As "reading" increasingly comes to mean "reading online", filtering based on content becomes the equivalent of searching people's bags as they come into the workplace and removing books, magazines, or flyers that are not to the liking of management.

Search Engines #
Search engines are generally designed to filter according to the end user's needs. But because of their role as central hubs on the internet, they deserve some attention as possible sources of filtering and censorship. Each of the major search engines uses a different set of rules for how sites are included. Yahoo and other similar indexes were originally hand coded. Editorial decisions about what and who to link to were based on quality of content and on who could afford to pay their multi-thousand-dollar listing prices.

...several search engine companies, including Google, have agreed to provide services to China that have content-based filtering built in.

Google stands out as a company that did not begin with human-coded listings. It created an algorithm based on counting and weighting the network of links between sites. But, as Google became popular, problems with their "PageRank" algorithm highlighted some of the less obvious effects that specific indexing techniques can have on what people read. Weblog software that included automated linking between any sites using the same (or similar) software caused PageRank to overweight weblog articles. The cross linking increased each site's PageRank, recursively, and came to be known as "Google Bombing". Individual stories or pages that receive thousands of links in a short period of time could force a target page to the top of the search results for a given word or phrase.

Some companies exploited this weakness and forced their pages towards the top of Google's results. Google punished those companies by removing all of their sites from Google search results. This illustrates an important aspect of search engine filtering: to the normal user Google appears to provide a transparent list of everything that has been published on the web, but behind the scenes, the corporate and editorial decisions of these companies directly shape search results.

Several search index companies, including Google, have also agreed to provide services to China that have content-based filtering built in. Search results will not include sites that are disapproved of by the Chinese government.7 The traditions of free speech in Europe and North America will make it difficult for governments to force search engines to exclude material, but if top search providers chose to exclude sites with information or links about a narrow topic, that information could effectively disappear from public view.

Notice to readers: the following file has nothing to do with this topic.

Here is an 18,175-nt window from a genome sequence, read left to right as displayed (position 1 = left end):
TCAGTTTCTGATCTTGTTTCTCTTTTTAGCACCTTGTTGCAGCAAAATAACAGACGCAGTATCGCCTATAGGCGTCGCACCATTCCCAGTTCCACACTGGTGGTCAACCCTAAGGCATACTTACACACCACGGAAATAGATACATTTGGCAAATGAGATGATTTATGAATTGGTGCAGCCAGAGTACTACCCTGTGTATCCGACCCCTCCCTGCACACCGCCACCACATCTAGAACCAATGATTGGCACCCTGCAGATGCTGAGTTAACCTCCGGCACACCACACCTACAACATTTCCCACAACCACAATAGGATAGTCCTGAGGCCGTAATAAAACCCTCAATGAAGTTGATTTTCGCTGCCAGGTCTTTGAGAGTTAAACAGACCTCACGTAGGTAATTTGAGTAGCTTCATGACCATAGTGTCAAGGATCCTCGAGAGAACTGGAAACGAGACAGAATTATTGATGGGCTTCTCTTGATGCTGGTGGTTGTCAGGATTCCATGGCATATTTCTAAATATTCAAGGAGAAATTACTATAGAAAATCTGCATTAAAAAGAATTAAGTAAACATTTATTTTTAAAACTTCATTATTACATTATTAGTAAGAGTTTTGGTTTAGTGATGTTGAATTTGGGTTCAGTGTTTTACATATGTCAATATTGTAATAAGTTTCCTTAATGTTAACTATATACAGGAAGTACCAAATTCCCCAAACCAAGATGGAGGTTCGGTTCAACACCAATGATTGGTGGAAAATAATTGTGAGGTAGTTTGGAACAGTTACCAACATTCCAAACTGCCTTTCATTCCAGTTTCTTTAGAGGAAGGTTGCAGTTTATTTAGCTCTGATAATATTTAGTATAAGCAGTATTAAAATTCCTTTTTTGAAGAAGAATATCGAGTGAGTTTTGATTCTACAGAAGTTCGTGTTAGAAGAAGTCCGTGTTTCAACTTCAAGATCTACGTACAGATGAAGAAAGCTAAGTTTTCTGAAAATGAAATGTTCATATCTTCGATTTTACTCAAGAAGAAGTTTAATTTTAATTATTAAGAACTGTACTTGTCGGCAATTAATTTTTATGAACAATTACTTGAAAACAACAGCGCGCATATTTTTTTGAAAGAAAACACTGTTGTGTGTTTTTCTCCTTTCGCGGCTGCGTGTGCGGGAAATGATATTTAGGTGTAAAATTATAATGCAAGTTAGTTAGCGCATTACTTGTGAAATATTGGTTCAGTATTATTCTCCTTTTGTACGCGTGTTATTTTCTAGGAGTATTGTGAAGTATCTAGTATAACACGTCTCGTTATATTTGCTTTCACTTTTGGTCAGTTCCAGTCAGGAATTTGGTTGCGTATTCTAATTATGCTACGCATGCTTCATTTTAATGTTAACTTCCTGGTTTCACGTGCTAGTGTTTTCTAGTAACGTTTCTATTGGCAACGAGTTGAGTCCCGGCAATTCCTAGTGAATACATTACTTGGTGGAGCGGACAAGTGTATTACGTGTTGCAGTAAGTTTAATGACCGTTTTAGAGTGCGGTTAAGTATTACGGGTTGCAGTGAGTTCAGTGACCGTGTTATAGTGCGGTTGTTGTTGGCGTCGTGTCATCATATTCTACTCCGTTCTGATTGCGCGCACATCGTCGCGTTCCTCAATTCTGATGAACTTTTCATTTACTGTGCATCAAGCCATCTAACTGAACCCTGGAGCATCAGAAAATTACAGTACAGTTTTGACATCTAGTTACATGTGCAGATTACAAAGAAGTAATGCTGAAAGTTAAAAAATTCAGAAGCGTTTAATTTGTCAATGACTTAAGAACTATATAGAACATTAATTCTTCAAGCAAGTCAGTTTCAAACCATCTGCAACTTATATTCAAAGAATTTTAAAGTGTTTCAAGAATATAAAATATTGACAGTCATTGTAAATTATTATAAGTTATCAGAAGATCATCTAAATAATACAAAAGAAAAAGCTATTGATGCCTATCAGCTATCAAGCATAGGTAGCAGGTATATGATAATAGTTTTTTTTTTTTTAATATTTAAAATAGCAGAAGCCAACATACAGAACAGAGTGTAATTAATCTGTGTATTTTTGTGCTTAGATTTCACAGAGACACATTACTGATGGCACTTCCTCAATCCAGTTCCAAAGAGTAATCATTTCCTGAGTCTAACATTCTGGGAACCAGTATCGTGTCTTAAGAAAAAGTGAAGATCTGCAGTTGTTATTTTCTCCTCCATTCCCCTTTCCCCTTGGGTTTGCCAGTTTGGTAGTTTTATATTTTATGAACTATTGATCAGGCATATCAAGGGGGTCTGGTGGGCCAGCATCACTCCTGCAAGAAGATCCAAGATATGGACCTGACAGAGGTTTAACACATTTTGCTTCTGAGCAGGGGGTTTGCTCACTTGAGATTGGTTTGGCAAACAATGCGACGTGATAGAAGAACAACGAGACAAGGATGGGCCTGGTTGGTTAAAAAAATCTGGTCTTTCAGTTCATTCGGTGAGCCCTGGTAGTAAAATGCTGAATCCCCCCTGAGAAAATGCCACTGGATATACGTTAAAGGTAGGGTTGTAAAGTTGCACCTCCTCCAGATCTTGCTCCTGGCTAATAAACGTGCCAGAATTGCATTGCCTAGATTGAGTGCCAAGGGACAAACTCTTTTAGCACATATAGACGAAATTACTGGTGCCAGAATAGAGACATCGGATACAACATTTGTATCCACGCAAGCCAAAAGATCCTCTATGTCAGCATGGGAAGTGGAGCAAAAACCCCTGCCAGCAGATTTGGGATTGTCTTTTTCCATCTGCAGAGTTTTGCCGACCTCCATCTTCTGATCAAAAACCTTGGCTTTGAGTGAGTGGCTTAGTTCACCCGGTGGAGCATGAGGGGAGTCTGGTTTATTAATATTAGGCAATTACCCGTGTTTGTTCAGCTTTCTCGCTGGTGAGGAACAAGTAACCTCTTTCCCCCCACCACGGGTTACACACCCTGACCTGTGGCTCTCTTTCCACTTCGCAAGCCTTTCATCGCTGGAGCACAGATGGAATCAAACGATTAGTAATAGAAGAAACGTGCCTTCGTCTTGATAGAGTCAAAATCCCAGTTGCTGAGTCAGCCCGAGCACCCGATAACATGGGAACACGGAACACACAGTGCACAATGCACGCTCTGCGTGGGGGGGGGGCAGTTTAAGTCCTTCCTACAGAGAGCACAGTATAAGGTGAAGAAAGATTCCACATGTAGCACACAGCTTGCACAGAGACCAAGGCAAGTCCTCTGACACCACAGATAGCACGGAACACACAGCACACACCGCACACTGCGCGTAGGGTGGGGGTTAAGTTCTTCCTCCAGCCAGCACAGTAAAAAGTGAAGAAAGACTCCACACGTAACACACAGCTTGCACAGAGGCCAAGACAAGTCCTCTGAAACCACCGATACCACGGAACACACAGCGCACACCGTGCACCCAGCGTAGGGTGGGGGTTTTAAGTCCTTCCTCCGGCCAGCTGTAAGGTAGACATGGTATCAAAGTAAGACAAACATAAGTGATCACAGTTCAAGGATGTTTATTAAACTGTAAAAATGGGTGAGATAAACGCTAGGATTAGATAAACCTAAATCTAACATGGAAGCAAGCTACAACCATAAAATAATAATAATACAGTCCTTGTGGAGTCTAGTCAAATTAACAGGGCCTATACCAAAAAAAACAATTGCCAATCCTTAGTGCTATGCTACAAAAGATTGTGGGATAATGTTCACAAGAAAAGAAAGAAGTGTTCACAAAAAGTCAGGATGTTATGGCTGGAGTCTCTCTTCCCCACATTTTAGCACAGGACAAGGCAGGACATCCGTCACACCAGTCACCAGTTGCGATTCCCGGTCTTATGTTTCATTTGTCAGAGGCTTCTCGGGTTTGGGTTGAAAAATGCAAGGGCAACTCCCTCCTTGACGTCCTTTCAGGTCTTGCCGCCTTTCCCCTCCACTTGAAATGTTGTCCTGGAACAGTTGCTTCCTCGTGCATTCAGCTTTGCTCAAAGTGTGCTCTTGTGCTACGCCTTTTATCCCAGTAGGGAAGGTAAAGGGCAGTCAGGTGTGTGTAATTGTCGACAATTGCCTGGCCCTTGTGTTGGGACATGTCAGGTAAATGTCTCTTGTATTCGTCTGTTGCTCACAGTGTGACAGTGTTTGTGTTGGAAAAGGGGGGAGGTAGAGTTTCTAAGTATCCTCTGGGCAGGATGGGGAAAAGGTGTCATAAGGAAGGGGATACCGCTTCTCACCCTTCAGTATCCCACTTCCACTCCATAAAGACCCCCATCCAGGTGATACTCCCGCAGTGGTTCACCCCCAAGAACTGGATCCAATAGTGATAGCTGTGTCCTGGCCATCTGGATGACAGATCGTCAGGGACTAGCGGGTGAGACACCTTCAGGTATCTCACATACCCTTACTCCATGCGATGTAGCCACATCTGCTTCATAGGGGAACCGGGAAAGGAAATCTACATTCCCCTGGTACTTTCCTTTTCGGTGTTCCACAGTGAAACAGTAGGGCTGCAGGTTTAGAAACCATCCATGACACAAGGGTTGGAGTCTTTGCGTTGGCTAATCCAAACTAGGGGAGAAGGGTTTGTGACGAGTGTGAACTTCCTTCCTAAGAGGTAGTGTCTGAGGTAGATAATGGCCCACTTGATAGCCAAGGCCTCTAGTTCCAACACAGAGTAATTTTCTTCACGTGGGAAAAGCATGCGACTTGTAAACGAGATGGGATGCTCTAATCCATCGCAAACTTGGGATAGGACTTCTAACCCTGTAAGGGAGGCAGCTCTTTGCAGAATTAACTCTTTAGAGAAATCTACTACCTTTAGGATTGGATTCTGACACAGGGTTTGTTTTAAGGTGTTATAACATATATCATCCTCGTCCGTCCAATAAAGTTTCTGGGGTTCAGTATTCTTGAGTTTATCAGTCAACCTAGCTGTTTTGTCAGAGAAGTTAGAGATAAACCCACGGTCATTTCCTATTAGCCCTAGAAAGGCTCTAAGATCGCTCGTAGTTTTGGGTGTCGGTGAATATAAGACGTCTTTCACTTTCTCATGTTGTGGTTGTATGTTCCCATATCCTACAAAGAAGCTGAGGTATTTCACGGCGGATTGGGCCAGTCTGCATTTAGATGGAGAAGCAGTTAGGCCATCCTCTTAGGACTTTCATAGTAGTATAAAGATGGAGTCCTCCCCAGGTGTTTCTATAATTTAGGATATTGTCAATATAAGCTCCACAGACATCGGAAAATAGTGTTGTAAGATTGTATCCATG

How Much of Erowid Is Blocked? #
We have known for years that many web filters block Erowid, generally categorizing it as a "drug, alcohol, or tobacco related" site. Among the top content filters, Erowid is blocked at varying levels.

CyberPatrol's "drugs" category selectively and somewhat randomly blocks pages and sections of Erowid. The entire Chemicals and Psychoactives directories and all pages beneath them are blocked, while the Herbs and "Smart Drug" directories are available. Only portions of the Plants directory are blocked: access is not allowed to any page about cannabis, mushrooms or Salvia divinorum, and a few pages about poppies or morning glory seeds. All dosage pages and a few pharmaceuticals are blocked. The Freedom, Spirit, and Culture sections remain fully accessible.

Cybersitter simply blocks any page under the domain name. As far as we can tell, the major server-based traffic filters are "Erowid aware" and will usually block access to Erowid when content-based filters are turned on. However, many companies choose not to use content-based filtering in the workplace.

Problems with Filters #
A couple of years ago, friends of Erowid mentioned that the domain was being blocked at several German universities that used the free filtering software SquidGuard. We looked at SquidGuard's list of blocked sites and noticed a pattern. Not only was Erowid blocked, but a suspicious number of sites that we linked to were also blocked. It seemed as if just about anything linked to from Erowid was included in their blocked "drugs" category. A little investigation showed how much confidence the SquidGuard maintainers have in their categorization process. A message at the top of the list of sites they block states: "This list is entirely a product of a dumb robot." SquidGuard appears to create its drug-related sites list simply by compiling links from 45 sources, one of which is Erowid. SquidGuard's lists are often used without customization by universities in Europe, the United States, and around the world.